Forum for Science, Industry and Business

Sponsored by:     3M 
Search our Site:

 

Invasive species alter habitat to their benefit

11.08.2006
When scientists study habitats that alien species have invaded, they usually find predictable patterns. The diversity of native species declines, and changes occur in natural processes such as nutrient cycling, wildfire frequency and the movement of water through the system.

But simply observing such changes doesn't prove that the invaders are responsible.

University of Michigan researchers Emily Farrer and Deborah Goldberg, however, came up with a way to tease out the cause of environmental changes in northern Michigan wetlands where invasive cattails have taken hold. The cattails, they found, alter the environment in ways that hinder native species but benefit the invaders. Farrer and Goldberg will present their results Aug. 9 at a meeting of the Ecological Society of America in Memphis, Tenn.

"When you have an invasion, you typically see three things happening at once: the invasion, the change in environment and the decrease in diversity," said Farrer, a graduate student in Goldberg's laboratory group. "But they're all happening concurrently, so you can't really tell which is causing the other." Other factors may enter in. For example, human activity, such as the use of fertilizers and road salt and the suppression of natural wildfires, also may result in environmental changes that affect species diversity.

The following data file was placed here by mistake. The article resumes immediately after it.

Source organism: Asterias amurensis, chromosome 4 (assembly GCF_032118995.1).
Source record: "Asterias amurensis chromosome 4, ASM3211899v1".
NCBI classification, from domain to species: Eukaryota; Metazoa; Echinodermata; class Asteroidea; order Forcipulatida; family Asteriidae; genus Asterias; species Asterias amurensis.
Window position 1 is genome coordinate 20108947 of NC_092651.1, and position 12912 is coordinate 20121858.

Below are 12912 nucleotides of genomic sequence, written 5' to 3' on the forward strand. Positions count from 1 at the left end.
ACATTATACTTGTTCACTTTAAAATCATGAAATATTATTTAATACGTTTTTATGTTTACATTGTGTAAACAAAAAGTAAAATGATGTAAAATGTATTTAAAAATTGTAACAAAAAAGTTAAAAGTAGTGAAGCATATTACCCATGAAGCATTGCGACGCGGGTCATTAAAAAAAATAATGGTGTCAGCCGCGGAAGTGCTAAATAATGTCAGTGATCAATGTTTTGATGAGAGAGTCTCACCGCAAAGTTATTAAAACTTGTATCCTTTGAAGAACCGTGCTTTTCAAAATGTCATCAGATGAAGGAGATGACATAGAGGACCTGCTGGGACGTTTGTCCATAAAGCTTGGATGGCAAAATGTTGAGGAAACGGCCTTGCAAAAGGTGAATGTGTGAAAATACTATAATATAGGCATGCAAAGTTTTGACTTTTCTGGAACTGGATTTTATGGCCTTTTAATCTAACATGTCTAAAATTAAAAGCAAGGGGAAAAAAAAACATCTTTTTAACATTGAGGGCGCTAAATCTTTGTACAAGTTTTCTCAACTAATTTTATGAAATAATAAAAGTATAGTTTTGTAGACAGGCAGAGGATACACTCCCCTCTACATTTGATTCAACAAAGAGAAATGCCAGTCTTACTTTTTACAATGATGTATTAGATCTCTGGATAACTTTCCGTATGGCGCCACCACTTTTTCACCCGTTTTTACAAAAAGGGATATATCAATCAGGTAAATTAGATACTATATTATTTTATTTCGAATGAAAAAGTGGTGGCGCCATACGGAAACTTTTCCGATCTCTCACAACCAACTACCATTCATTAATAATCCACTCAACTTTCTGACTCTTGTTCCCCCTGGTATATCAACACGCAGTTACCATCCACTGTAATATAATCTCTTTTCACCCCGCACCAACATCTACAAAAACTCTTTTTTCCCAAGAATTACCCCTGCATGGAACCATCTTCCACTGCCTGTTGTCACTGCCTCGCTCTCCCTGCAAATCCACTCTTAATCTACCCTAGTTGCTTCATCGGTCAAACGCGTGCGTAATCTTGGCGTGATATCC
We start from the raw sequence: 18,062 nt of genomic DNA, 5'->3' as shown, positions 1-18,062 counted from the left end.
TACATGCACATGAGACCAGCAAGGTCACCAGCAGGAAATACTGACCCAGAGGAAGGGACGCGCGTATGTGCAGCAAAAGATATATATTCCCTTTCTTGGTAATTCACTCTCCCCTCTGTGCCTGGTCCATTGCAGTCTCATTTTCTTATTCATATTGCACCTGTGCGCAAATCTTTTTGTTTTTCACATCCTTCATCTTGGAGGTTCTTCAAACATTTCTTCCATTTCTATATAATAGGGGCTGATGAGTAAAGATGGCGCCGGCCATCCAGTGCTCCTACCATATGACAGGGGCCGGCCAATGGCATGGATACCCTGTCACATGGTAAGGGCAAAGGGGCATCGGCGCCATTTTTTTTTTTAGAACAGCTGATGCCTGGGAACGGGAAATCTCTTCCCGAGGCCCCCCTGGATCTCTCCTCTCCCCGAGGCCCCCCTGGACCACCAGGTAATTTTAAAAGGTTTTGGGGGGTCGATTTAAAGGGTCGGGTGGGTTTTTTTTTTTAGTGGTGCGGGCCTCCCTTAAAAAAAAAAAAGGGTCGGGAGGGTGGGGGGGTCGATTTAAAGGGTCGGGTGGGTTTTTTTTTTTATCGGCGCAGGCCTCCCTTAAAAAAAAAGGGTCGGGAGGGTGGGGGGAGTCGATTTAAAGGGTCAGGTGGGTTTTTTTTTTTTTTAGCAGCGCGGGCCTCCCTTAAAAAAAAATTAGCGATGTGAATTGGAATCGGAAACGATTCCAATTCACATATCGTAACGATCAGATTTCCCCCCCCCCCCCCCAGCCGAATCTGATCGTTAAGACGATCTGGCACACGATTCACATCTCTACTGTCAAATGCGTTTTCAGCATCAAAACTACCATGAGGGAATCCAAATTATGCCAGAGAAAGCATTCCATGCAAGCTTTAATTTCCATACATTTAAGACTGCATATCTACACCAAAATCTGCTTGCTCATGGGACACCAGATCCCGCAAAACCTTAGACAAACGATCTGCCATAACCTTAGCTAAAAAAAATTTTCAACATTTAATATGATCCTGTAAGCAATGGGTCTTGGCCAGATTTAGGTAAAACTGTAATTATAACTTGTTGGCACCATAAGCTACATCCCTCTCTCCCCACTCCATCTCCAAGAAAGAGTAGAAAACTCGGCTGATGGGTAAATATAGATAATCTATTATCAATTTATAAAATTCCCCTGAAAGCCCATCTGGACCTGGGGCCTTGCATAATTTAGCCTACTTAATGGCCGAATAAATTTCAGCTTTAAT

"My question was, are humans causing the changes, or are the invaders?" Farrer said. "Finding the answer has practical implications: if you're trying to restore a natural habitat, you have to know the cause of the decline in native species. Do you target the invader or try to minimize human interference?"

Farrer began by surveying marshes in northern Michigan to find out what kinds of cattails were there. The state is home to three cattail species: the native broad-leaf cattail; the invasive narrow-leaf cattail, which was introduced on the east coast in the early 19th century and eventually found its way inland; and a hybrid of the two species that is larger than either parent and tolerates a wider range of environmental conditions.

In the marshes she studied, Farrer found that hybrids were more common than native cattails. She also noted that the areas of each marsh with lots of hybrid cattails had higher nutrient levels and heavier mats of dead cattail stems than areas with only native wetland plants. The plants growing in these invaded areas also were different, with fewer classic wetland species, such as bulrushes, rushes, and sedges, and more typical land plants like grasses, asters, and goldenrods.